The answer depends on a few characteristics:

  • Are the clients connected directly to the node, or through a load balancer?
  • Are you using the PostgreSQL driver, or the YugabyteDB smart driver?
  • Are you using connection pooling?

If you are connected directly to the node, then the physical connections to that node will be invalidated. Your connection pool will automatically adjust the minimum pool requirements for the other nodes in the cluster.

If required, it creates new connections to the surviving nodes, which will be transparently managed. If the node goes down abruptly in the middle of inflight transactions, those transactions will fail, and clients can retry. Or, you can set the retry logic on the application layer, based on the error code. Again, in this case, your connection pool should invalidate already established physical connections to the failed node.

From a connection string perspective, it is better to pass more than a single endpoint (at least 2/3 endpoints) so that net new client connections get established based on the remaining available endpoints. If you keep only one endpoint, there will not be any impact on the existing connections, but you can’t create net new client connections if that single endpoint is down.

An example of this recommendation using the YugabyteDB smart driver is:


NOTE: If using multi-region clusters, you want to have at least one per endpoint per region.

Will a Partitioned Table in YugabyteDB also be Sharded?

Yes, regardless if you partition it or not, every table and index in YugabyteDB will be sharded across your cluster. Think of every partition as a single table, because that is how YSQL looks at it.

Partitioning and sharding are separate concepts in YugabyteDB that can be used together to configure unique concepts such as row-level geo-partitioning for multi-region workloads. As described in Distributed SQL Essentials: Sharding and Partitioning in YugabyteDB, partitioning is at the query level (YSQL), while sharding is at the storage level (DocDB).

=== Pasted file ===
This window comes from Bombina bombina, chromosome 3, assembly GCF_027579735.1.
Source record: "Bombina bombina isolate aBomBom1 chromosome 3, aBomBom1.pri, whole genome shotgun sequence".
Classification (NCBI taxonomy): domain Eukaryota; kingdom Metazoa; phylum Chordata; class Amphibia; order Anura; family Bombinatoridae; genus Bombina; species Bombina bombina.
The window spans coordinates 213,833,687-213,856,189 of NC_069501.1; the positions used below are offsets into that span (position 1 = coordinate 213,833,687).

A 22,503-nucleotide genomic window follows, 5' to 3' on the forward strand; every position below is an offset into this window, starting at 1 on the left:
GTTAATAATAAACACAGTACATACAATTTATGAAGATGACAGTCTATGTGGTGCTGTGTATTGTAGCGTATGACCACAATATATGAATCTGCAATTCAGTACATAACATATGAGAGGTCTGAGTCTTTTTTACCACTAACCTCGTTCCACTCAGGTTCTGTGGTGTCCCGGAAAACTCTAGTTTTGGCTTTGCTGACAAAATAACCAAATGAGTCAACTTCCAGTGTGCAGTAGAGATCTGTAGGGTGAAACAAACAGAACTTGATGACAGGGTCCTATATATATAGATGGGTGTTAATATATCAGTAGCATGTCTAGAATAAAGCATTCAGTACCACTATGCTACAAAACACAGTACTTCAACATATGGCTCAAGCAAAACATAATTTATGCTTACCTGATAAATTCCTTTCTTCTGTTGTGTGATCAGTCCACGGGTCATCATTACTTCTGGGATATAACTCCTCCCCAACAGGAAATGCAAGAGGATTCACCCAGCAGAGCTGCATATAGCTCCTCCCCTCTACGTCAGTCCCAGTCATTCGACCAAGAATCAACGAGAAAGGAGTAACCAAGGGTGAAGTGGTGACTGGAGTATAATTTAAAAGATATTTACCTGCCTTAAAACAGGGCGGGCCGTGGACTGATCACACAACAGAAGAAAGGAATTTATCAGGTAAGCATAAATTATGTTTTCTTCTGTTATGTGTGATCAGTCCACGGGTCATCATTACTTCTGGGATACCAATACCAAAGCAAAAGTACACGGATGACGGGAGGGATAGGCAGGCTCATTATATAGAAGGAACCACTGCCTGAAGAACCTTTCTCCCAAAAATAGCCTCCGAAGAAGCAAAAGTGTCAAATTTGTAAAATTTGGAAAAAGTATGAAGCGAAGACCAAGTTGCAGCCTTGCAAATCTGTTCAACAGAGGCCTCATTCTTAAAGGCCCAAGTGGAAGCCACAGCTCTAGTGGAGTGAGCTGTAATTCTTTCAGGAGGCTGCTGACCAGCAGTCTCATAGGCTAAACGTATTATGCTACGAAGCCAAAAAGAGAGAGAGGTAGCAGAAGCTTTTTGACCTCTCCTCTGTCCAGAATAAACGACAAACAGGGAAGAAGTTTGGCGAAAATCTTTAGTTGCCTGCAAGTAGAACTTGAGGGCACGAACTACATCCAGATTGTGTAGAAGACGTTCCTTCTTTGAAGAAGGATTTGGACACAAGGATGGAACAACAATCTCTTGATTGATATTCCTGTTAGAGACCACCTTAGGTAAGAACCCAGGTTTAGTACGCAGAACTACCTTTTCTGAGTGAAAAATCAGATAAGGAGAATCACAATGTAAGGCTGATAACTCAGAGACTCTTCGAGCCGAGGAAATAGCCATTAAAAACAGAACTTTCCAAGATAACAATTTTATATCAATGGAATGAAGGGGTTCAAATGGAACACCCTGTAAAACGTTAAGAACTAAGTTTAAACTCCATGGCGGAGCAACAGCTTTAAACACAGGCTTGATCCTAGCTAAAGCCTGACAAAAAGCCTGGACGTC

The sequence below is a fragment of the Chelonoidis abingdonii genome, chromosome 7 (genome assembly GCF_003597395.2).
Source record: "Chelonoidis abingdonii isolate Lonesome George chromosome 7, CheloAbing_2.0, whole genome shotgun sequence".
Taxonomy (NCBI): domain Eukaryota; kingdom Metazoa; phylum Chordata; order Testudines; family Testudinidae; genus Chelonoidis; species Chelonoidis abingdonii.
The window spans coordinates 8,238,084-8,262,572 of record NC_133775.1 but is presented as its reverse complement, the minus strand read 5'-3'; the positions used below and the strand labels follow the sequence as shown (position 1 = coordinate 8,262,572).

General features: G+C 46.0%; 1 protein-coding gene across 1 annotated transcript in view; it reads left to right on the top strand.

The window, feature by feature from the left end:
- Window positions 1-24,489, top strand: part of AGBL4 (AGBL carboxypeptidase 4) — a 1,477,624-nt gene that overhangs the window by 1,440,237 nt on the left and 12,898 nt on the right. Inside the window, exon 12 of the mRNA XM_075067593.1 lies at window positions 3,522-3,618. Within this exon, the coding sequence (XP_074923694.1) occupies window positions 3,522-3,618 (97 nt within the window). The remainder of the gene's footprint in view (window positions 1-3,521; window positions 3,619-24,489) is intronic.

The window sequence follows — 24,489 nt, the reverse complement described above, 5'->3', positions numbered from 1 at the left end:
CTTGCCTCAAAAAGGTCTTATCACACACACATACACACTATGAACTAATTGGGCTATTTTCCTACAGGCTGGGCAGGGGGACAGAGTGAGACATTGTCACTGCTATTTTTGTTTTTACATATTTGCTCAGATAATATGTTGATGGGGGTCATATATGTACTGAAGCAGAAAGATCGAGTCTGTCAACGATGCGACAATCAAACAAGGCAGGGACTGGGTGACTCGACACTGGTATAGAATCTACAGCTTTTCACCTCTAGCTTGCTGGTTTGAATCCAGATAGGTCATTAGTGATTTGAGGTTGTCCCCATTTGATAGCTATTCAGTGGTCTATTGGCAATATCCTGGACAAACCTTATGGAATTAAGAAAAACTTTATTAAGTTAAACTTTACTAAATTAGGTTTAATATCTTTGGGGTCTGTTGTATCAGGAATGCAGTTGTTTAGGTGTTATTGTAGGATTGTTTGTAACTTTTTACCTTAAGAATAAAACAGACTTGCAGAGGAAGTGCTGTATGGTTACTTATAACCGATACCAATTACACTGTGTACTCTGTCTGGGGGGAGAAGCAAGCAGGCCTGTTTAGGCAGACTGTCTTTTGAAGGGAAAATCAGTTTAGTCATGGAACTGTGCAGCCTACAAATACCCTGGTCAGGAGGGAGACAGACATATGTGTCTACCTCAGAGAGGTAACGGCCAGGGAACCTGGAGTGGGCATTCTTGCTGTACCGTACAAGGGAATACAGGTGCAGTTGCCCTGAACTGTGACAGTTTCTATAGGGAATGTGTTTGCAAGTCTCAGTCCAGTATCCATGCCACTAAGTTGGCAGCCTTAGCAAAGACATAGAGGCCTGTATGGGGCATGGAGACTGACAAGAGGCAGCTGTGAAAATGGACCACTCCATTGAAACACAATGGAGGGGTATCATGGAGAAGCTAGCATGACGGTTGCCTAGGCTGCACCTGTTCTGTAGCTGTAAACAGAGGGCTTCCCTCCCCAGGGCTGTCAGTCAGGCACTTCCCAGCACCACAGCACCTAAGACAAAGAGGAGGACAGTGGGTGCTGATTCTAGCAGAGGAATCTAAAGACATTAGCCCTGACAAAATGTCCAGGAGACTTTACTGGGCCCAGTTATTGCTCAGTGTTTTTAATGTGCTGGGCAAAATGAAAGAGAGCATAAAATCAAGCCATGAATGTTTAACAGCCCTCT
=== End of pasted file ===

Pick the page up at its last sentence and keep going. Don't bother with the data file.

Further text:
If you want to prove this, follow an example in our partitioning documentation. Once the partitions are created, go to http://<ip>:9000 and click on the Tablets tab to see all of the tablets created.

You can also use the following yb-admin command based on the example in the docs:

yb-admin --master_addresses <ip1>:7100,<ip2>:7100,<ip3>:7100 list_tablets ysql.yugabyte order_changes_2019_02

New Documentation, Blogs, and Tutorials

More tips and tricks, and general information can be found by searching the YugabyteDB Blog, which is updated regularly. You can also check out our DEV Community Blogs. New blogs include:

New Videos

All of our recent Distributed SQL Summit (DSS) 2022 sessions are now available to view on-demand. If you missed the online DSS event, or a specific session, simply register and watch.

You can also check out our newest video content on the Yugabyte YouTube channel.

Upcoming Events and Training

Check out the full list of upcoming YugabyteDB events, including training sessions, conferences, and additional in-person and virtual events:

More Questions on Distributed SQL?

This tips and tricks blog series would not be possible without the support of fellow Yugabeings like Denis Magda, Dorian Hoxha, Franck Pachot, and Frits Hoogland (to name a few). Thanks also to our incredible user community for not being afraid to ask questions.

Do you have more questions? If so, ask them on our YugabyteDB Slack channel, Forum, GitHub, or Stack Overflow.

For previous Tips & Tricks posts, check out our archives.